Nonetheless, in 1991, policymakers in Indonesia tried to quantify ecosystem benefits before deciding what to do with one of the largest remaining mangrove forests—304,000 hectares surrounding Bintuni Bay in Irian Jaya. One proposal urged conserving most of the area, another expanding exploitation for the production of woodchips for export. At risk were the economic benefits of near-shore shrimp and fish, as well as the livelihood of local inhabitants and protection from farmland erosion.

A Canadian-funded cost-benefit analysis compared the proposals, taking into account links with the other economic benefits of the different ecosystem functions (fisheries, timber, minor products and local uses, erosion control, and existence values). The study concluded that a selective cutting approach covering 25 percent of the total mangrove area would maximize the asset value of the resource. However, an important caveat was the extent of uncertainty about actual links among ecosystem functions meaning the penalty for “guessing wrong” could be quite high. A more conservative approach might have been in order, including adopting additional measures (such as selective cutting and replanting) to mitigate the adverse effect that timber cutting might have on the different ecosystem functions.

Although environmental assessments may continue to be the predominant environmental planning technique for the foreseeable future, a key drawback is that they operate on a piecemeal, sectoral basis, often precluding a comprehensive and integrated view (e.g., multiple use of natural resources and the capacity to consider common waste collection, treatment, and disposal systems). Likewise, the degree to which a particular project’s exploitation of resources (energy and raw materials) is at variance with overall regional needs may go unappraised. An important step toward full integration of ecological factors into mainstream economic decision making must now be to expand the application of environmental assessments so that they can provide guidance to policy-based lending—which, after project lending, is the second-largest use of Bank resources.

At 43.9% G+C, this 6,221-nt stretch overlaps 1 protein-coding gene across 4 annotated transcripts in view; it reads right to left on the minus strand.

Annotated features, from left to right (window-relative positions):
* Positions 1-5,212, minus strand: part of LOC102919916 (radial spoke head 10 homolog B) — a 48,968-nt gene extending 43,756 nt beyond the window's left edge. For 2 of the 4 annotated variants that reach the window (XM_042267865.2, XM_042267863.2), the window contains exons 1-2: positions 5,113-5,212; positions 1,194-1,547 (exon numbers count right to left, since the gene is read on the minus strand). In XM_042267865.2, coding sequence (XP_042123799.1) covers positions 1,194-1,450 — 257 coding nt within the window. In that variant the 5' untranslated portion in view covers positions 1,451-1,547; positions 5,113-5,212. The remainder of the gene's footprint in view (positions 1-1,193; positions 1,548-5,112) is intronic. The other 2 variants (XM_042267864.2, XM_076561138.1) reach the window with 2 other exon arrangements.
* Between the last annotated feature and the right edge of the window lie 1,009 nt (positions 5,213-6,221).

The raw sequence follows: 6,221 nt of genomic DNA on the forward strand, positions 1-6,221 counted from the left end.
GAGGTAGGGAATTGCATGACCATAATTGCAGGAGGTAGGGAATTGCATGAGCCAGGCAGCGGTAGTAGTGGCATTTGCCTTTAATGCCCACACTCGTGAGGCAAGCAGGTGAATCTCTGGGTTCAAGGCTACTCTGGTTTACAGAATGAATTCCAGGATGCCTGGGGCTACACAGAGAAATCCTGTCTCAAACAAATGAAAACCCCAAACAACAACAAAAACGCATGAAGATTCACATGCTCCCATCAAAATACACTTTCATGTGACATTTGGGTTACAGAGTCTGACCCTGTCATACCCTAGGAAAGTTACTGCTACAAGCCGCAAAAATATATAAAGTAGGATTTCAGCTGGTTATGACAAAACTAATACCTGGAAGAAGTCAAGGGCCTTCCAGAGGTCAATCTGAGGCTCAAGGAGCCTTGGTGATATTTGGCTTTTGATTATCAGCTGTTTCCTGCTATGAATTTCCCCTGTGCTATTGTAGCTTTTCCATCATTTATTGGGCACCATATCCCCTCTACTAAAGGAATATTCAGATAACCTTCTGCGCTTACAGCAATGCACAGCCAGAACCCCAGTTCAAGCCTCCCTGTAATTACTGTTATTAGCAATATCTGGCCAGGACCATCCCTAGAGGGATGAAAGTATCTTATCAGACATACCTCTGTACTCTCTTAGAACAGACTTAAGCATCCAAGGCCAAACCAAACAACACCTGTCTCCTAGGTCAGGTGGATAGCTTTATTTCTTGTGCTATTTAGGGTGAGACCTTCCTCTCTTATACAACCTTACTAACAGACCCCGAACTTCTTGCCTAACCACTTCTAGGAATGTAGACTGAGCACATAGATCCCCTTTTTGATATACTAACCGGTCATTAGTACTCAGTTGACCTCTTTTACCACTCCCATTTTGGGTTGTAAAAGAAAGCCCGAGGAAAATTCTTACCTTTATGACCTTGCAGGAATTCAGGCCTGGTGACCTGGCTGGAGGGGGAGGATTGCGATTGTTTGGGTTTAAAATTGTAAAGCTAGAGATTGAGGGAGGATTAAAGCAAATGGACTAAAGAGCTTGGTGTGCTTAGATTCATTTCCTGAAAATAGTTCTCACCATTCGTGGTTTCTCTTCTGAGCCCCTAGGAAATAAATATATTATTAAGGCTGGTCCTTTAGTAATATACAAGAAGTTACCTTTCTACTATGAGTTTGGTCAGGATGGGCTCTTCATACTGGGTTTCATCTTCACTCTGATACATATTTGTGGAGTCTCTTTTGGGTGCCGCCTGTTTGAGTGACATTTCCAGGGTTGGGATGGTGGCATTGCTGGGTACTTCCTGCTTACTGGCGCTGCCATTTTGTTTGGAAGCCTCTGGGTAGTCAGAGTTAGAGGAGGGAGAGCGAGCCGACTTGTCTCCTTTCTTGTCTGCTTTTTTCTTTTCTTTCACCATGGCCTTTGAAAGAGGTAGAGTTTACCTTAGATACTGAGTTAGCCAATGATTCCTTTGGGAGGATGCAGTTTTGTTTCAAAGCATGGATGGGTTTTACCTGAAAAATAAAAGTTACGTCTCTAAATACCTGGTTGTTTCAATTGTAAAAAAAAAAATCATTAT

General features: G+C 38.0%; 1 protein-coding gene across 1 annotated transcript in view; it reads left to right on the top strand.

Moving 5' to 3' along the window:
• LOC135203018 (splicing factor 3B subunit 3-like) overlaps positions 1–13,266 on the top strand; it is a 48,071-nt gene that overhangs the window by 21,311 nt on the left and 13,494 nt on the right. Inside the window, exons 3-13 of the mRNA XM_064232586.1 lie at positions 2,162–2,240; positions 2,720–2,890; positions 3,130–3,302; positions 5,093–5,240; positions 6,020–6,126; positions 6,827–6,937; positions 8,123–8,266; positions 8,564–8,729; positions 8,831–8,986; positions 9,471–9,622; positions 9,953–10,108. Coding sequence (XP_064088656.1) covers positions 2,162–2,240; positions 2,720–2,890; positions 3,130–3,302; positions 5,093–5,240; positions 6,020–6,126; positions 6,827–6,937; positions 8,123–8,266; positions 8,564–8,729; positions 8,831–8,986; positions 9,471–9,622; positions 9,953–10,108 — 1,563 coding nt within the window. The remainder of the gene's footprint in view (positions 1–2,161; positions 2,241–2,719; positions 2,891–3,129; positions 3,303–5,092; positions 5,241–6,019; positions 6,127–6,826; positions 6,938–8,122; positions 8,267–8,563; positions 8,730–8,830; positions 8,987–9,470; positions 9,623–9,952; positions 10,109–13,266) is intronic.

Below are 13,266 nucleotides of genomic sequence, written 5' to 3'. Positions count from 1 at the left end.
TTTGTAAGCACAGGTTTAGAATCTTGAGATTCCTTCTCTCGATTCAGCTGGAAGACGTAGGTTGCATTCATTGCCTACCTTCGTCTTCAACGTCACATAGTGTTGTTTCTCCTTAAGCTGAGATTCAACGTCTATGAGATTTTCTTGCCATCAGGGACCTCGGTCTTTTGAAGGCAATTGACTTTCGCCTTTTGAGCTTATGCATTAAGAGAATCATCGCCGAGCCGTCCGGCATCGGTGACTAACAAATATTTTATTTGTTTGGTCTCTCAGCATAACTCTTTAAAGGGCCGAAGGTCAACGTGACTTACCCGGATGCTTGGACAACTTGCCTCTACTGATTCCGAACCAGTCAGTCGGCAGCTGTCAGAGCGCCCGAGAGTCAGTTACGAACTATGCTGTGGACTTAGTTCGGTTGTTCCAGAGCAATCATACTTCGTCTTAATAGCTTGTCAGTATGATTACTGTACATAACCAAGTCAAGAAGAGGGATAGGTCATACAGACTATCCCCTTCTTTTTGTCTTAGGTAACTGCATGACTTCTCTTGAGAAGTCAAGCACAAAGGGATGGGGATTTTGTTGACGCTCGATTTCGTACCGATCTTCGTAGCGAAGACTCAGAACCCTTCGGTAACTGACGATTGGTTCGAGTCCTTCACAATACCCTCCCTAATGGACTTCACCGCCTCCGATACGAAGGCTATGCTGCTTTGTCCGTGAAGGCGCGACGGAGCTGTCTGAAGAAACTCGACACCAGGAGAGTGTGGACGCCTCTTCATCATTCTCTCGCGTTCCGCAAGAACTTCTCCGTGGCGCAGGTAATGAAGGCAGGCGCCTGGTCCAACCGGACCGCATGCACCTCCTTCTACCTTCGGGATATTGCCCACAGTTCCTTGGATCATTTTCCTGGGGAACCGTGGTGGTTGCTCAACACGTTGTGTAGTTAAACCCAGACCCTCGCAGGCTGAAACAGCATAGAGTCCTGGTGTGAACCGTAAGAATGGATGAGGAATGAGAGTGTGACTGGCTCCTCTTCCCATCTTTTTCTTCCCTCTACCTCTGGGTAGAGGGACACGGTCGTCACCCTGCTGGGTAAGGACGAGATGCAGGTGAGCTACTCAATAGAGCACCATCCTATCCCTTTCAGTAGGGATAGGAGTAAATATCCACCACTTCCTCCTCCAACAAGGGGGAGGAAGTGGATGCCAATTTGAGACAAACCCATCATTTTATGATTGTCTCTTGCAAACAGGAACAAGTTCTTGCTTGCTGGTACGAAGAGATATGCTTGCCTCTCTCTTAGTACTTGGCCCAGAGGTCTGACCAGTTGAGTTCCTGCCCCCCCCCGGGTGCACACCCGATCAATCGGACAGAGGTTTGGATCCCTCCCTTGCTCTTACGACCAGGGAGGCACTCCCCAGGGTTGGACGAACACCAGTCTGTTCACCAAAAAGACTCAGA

Good ecology/good economics

Ultimately, ecologists will be effective in influencing policy only if they can demonstrate that sound ecological policies will promote, not hinder, sustainable economic development. This requires a partnership with economists—a partnership that is being developed, both in estimating the economic cost of damaged ecosystems and the economic benefits of conserving such systems (see box).

Even so, the structure of government decision making often works against the best policies being adopted. Natural resource agencies—which typically are charged with both regulating and promoting natural resource use—have found it difficult to move from exploitation to sustainable use, in part because of the intense competition for increasingly scarce budgetary resources and the consequent pressure to produce results that can be reflected quickly in improved economic performance. In addition, well-defined and generally accepted measures of environmental and natural resource management performance are in short supply. This may explain why a central agency with broad powers to protect the environment is often unable to persuade, for example, a forestry department to develop forests on a sustainable basis, or an agriculture department to regulate the use of fertilizers and pesticides.

The answer to these problems lies in restructuring these institutions. Consensus suggests that a new facility at the highest levels of policy formulation is needed so that environmental policies cutting across the jurisdictional lines of existing agencies can be identified and analyzed. In all this, economic analysis has a major role to play. Through natural resource assessments, economic tools can help determine the desirability of environment- related projects, their design and location, the need for introducing new incentives or removing misguided ones, and the policy instruments necessary for sustainable development.

COLIN REES

Finance & Development, December 1993
Author: International Monetary Fund. External Relations Dept.